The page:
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Respect & UKIP after Rotherham & Croydon: Part 1 – Respect’s last gasp

Last week, Labour, under Iain McNicol’s effective management, mounted an impressive campaign to defeat the perceived threat in Croydon and Rotherham by-elections from Respect. Though Labour’s continuing failure to develop an anti-austerity strategy and thoroughly reconnect with working class voters still leaves it exposed to some future threat from the left, it won’t come from Respect. This was their last shout. They will pose no credible threat again in any by-election in this parliament and they know it.

On the other hand, the disastrous and shambolic handling of Labour’s selection process in Rotherham, and Ed Miliband’s subsequent handling of the UKIP fostering row, have left UKIP looking like a credible and legitimate mainstream party that can provide a suitable home for working class voters. Behind the very plausible face of Nigel Farage, however, lurk a bunch of dodgy characters with dangerous views whose brand of nasty right-wing populism now poses an even more serious threat.

We shall return to an analysis of UKIP later this week, but today Respect effectively publicly acknowledged their demise:

The general context of this Parliament remains one in which Labour is viewed as the instinctive vote of opposition with the Condem government despised. Progressive and disaffected voters will tend to rally to Labour as the party which can get the Condems out. The rapid erosion of the Conservative and Liberal Democrat voting base has created a larger pool of right leaning voters for right wing parties and above all UKIP to pick up. Left and progressive parties, on the other hand, always face a squeeze in these circumstances.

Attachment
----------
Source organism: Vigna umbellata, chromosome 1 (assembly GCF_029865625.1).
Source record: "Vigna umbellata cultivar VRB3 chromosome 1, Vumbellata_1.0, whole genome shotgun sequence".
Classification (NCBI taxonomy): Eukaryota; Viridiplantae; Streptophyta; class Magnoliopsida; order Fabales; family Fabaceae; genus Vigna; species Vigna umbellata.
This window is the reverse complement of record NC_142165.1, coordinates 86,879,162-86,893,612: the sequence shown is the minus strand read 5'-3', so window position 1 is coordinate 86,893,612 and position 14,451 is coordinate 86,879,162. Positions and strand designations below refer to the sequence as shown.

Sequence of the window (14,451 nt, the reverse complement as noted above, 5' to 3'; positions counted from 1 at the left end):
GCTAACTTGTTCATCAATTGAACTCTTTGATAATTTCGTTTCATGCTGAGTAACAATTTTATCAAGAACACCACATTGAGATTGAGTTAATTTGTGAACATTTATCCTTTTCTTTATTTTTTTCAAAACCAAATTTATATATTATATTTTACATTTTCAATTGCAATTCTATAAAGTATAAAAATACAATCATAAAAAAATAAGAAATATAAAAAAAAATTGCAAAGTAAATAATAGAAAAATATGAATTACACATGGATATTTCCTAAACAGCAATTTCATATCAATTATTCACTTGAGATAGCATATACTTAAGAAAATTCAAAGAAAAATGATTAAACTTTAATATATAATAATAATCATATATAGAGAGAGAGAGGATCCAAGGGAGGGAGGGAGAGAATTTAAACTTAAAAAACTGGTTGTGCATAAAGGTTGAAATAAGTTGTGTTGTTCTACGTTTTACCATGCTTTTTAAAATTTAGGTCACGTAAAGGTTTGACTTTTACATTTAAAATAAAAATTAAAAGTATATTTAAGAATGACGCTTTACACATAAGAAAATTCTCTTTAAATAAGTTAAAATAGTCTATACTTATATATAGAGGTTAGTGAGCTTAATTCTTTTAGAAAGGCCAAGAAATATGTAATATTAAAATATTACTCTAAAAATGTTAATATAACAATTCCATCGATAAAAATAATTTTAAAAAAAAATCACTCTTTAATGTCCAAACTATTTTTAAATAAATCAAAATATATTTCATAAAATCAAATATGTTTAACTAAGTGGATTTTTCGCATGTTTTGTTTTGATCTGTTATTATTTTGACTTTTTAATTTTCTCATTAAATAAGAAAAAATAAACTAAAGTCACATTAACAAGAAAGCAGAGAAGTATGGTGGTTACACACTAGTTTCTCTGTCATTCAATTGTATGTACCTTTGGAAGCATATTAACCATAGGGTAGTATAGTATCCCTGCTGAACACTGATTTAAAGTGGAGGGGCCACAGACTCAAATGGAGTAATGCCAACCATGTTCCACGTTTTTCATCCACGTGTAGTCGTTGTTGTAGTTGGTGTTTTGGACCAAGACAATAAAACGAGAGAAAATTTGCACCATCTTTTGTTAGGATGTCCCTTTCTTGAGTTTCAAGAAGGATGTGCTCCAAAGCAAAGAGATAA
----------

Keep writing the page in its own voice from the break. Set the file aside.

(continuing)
They show no remorse for the way in which George Galloway and Respect themselves contributed to the hype (described on Left Futures last week by Phil Burton-Cartledge) which gave UKIP the enormous fillip in Rotherham, as indicated by tweets such as this:

This was, unsuprisingly retweeted by a number of the racists and homophobes who were out campaigning for UKIP.

And though Respect take take some sectarian comfort in the admittedly far worse performance of those they describe as their “opponents on the left”  –  arguing that the “ludicrous nature of the Communist Party’s electoral profile was exposed again in Croydon,” and knocking the “absurdly sectarian” TUSC’s vote in Rotherham  –  they still delude themselves about their own longer term prospects, believing they are “increasingly well placed to be the credible progressive left alternative when Labour comes back into government.”

They are right, unfortunately, that Labour appears to be following the course recently charted by François Hollande – securing election on the back of an ambiguous stance that declares opposition to austerity without proposing any real alternative. And we agree that this would most likely result in a rapid fall from popularity, and inevitable confrontation with trade union and community opposition to the massive cuts that George Osborne has built into post-2015 budgets. However, George Galloway is in no position to rally the forces of the Left in the way that Mélenchon has done in France.

It could have been different. Respect has shown, most notably in Tower Hamlets and even more so in Bradford, that it is possible for a social democratic party to the left of Labour to successfully challenge Labour where Labour has detached itself from core voters. Although Respect’s successes were in areas with large Asian communities, the experience in Bradford lead Labour to recognise the possibility of a challenge where the alienation from Labour had different roots, and rise to it.

If there was to be a successful challenge from the Left outside Labour to a future Labour government over austerity, it would have to come from an alliance with a similarly social democratic programme, capable of uniting a very broad section of the community and Labour movement.  Although George Galloway will undoubtedly continue to provide a loud and articulate voice of dissent, he has become an obstacle to any form of Left unity, not a force for achieving it.

5 Comments

  1. Imran Khan says: